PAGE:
Foreclosures and Evictions in 2019

The aftermath of the 2009 financial crisis is still with us, as various researchers note. The result was a wave of foreclosures that didn’t have to happen.

In Detroit thousands of families lost their homes through being forced to accept adjustable rate mortgages while others lost homes that their families owed for years because the applying for a poverty exemption was hidden from them.

As a result, Detroit has become a city of renters, not homeowners.

At the beginning of 2019, the Wayne County tax office calculates that there are 27,395 homes facing foreclosing this year, and most are in Detroit.

What happens when a home is foreclosed?

  1. The family is displaced. Disproportionately these families are African Americans. Severed from close-knit social networks and the stability of their place, these families suffer greater health problems and lose out on educational opportunities. The Urban Institute has documented this downward trajectory.
  2. The neighborhood loses a family and chances are that the home will become blighted.
  3. Houses bought up at the auction are often bought by speculators and bulk buyers. While some remain empty, just waiting for property values to rise, others become rentals.
  4. The Philadelphia Federal Research found that nationally institutional investors such as Blackstone, Cerberus Capital and Golden Tree converted the single-family homes they bought into rental units. While depressing homeownership rate by 28%, these Wall Street firms drove it up housing price increases by nine percent. Between 2001 and 2015 there was a 29% increase in the number of households that spend more than 30% of their income on housing, according to data from the Pew Charitable Trusts. Corporate investors own roughly 200,000 single-family homes.

Detroit Free Press columnist Nancy Kaffer recommends several important changes in the county foreclosure process (“The Time Is Now, Detroit Free Press, January 20, 2019):

  1. Eliminate the Michigan law that calls for yearly auctions of foreclosed properties. It isn’t good for our community and it should be stopped. She writes, “The process should be reconfigured to protect vulnerable homeowners from the risk of foreclosure, and to eliminate the cash incentive for counties to hold such auctions.”
  2. Publicize the poverty tax exemption. At least 40,000 owner-occupied Detroit households are eligible bur in 2017 only 5,500 applied and 5,200 received it. The City of Detroit settled with the ACLU lawsuit to publicize the exemption and streamline the application process.
  3. Make the poverty tax exemption retroactive. Given that the poverty tax exemption was hidden from residents who needed it, the exemption should be able to apply for the past years and have the interest and fees assessed on the balance removed.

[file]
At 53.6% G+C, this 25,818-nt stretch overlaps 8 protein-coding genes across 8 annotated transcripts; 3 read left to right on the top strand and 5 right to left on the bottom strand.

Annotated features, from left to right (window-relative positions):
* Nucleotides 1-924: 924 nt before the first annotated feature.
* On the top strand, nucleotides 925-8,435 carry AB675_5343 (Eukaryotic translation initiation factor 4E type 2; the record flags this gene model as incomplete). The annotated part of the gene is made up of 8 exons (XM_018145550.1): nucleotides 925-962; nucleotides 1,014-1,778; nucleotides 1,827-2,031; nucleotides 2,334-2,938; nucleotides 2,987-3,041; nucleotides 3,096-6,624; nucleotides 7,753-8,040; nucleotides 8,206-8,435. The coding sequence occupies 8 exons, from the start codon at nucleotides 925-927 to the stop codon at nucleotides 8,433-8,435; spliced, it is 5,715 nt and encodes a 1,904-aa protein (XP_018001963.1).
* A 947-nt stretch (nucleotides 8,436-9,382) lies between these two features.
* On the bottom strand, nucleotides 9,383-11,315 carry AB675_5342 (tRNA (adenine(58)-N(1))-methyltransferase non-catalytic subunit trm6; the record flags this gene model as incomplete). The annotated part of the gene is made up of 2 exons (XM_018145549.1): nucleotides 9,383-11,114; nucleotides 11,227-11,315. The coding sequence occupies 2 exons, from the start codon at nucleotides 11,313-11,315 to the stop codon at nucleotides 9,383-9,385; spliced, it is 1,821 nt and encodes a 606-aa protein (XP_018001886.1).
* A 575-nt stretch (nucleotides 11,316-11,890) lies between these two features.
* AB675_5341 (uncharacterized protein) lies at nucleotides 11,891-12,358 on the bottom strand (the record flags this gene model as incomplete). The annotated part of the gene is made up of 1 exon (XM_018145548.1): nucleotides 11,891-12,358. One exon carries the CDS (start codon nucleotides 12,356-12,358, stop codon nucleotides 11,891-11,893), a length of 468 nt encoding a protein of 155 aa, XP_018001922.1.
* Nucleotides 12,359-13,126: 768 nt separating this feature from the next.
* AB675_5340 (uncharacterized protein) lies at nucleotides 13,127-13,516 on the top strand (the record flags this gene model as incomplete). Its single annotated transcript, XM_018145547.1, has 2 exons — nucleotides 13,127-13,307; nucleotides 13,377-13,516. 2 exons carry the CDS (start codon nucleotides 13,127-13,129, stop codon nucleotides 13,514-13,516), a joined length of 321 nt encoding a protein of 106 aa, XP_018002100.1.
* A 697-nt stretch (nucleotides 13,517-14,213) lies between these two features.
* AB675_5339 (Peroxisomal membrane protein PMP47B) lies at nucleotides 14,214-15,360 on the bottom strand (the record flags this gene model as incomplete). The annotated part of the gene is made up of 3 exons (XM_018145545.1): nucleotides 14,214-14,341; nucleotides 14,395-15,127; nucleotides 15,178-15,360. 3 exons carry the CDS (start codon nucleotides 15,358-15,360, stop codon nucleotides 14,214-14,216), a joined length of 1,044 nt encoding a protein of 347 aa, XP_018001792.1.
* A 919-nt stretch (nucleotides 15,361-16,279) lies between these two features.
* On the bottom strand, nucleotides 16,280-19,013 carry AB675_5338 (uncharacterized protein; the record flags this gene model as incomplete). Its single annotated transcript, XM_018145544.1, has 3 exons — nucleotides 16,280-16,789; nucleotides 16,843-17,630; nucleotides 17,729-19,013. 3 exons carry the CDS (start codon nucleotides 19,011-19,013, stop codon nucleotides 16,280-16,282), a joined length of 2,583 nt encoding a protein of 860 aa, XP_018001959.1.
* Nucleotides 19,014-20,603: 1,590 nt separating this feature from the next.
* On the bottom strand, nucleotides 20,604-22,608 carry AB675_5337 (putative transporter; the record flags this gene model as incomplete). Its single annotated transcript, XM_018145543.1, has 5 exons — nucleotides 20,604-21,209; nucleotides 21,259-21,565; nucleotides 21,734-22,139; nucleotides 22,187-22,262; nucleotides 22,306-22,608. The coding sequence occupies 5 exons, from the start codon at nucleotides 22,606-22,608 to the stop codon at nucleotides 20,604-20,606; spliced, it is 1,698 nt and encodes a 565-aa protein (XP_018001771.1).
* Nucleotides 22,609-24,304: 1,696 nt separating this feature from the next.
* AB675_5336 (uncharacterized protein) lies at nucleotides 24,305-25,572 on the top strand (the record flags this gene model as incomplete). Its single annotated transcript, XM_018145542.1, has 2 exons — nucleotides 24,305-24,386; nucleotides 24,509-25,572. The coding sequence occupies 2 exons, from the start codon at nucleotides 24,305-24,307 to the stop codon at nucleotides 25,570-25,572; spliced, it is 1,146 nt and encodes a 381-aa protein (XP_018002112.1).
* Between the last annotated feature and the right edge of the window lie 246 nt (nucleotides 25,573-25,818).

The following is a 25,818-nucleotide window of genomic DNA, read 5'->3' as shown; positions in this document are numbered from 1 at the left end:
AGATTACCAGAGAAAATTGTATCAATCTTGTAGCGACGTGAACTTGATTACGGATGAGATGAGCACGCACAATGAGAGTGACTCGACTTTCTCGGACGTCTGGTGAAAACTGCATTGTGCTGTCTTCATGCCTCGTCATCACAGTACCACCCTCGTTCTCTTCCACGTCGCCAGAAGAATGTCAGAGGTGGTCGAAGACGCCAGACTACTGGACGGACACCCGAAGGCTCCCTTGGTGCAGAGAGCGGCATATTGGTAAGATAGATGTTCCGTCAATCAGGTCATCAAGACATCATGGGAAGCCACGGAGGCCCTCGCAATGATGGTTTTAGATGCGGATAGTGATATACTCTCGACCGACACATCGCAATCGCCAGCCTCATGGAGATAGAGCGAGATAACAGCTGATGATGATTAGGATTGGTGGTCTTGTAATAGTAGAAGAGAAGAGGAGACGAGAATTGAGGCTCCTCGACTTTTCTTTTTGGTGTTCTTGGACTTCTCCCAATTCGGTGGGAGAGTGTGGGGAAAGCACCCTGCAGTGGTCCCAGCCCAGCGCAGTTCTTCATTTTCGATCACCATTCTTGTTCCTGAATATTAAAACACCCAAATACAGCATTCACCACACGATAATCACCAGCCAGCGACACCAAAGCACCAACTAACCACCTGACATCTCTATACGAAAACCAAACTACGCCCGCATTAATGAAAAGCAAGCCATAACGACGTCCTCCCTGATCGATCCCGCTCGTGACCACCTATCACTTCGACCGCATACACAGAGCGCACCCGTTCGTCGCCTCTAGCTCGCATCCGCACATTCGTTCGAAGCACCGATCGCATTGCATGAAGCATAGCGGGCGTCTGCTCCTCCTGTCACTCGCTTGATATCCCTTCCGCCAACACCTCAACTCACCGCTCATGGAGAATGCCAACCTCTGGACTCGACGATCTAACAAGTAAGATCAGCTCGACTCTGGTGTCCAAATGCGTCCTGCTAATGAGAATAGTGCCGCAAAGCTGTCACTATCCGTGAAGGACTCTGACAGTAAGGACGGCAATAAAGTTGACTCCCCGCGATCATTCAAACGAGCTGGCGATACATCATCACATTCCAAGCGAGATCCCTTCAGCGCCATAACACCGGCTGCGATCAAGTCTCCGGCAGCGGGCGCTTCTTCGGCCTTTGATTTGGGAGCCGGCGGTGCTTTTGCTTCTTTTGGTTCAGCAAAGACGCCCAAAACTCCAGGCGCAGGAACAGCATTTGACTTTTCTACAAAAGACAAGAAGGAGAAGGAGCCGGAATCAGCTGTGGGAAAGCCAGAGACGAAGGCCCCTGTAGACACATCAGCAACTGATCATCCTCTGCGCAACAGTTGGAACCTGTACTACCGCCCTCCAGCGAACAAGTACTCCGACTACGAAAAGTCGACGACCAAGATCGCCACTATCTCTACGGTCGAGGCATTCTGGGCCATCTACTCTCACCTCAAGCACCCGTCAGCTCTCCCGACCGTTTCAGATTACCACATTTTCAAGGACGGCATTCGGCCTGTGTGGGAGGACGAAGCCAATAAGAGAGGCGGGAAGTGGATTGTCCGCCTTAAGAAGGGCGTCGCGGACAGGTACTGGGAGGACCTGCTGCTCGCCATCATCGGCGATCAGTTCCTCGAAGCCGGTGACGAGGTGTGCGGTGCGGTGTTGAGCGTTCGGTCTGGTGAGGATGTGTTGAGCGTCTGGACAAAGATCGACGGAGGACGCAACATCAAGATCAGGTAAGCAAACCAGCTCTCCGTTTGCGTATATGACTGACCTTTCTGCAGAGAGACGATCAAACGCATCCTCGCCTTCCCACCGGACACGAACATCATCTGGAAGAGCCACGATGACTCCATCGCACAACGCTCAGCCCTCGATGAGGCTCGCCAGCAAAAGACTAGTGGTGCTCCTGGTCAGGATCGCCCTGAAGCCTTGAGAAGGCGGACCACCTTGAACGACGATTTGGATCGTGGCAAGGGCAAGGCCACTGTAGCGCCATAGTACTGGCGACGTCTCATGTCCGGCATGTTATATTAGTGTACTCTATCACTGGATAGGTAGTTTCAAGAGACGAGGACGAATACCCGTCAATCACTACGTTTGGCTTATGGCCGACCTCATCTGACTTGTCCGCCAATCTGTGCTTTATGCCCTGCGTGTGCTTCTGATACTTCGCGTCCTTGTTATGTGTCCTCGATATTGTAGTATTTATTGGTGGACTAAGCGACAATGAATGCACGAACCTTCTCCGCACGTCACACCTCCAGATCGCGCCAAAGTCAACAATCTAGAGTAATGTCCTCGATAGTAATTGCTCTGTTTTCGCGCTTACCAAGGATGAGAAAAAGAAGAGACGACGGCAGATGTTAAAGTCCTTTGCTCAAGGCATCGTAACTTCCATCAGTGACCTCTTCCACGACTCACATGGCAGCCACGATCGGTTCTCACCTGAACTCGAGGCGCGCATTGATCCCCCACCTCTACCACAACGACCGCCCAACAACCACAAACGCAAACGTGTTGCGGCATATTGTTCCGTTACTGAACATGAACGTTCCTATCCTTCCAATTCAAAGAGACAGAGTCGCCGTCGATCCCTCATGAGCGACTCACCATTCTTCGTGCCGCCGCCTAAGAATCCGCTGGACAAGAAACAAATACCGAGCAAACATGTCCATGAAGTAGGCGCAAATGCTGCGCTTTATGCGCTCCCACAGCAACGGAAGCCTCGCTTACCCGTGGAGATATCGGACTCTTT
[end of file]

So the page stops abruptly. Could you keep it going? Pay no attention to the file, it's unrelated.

4. Remove the financial incentive to foreclose and auction properties. Since the housing market crash, the auction has netted Wayne County $421 million. Kaffer concludes her article, “Putting residents out of their homes shouldn’t be a profit center for county governments.”


Last year the nation’s largest eviction database, Eviction Lab, revealed there were at least 2.3 million eviction filings in 2016. Few renters are able to go into court accompanied by a lawyer so their ability to present an argument about the failure of the landlord is quite limited.

 “Evictions are both a consequence of cumulative forces of poverty — and black poverty — and a cause of it,” said Dan Immergluck, an urban studies professor at Georgia State University. “Evictions hurt folks in all kinds of ways. Because evictions are concentrated in black neighborhoods, it impacts whole communities.”

Nearly 40% of Detroiters live below the federal poverty line. Median household income is $27,83, less than half the national average of $57,652. Our unemployment rate is eight percent, again more than twice the national average.

 “An eviction — even a filing — follows you around,” said Elora Raymond, an assistant professor of city planning and real estate development at Clemson University. “If you get evictions filed against you in Georgia, and move to California, you still have that history.

The current shutdown of many federal agencies might make the matter worse. With the shutdown lasting more than a month, housing experts fear evictions could spike nationwide because landlords who rent to low-income tenants might not be able to get rental assistance from the Department of Housing and Urban Development.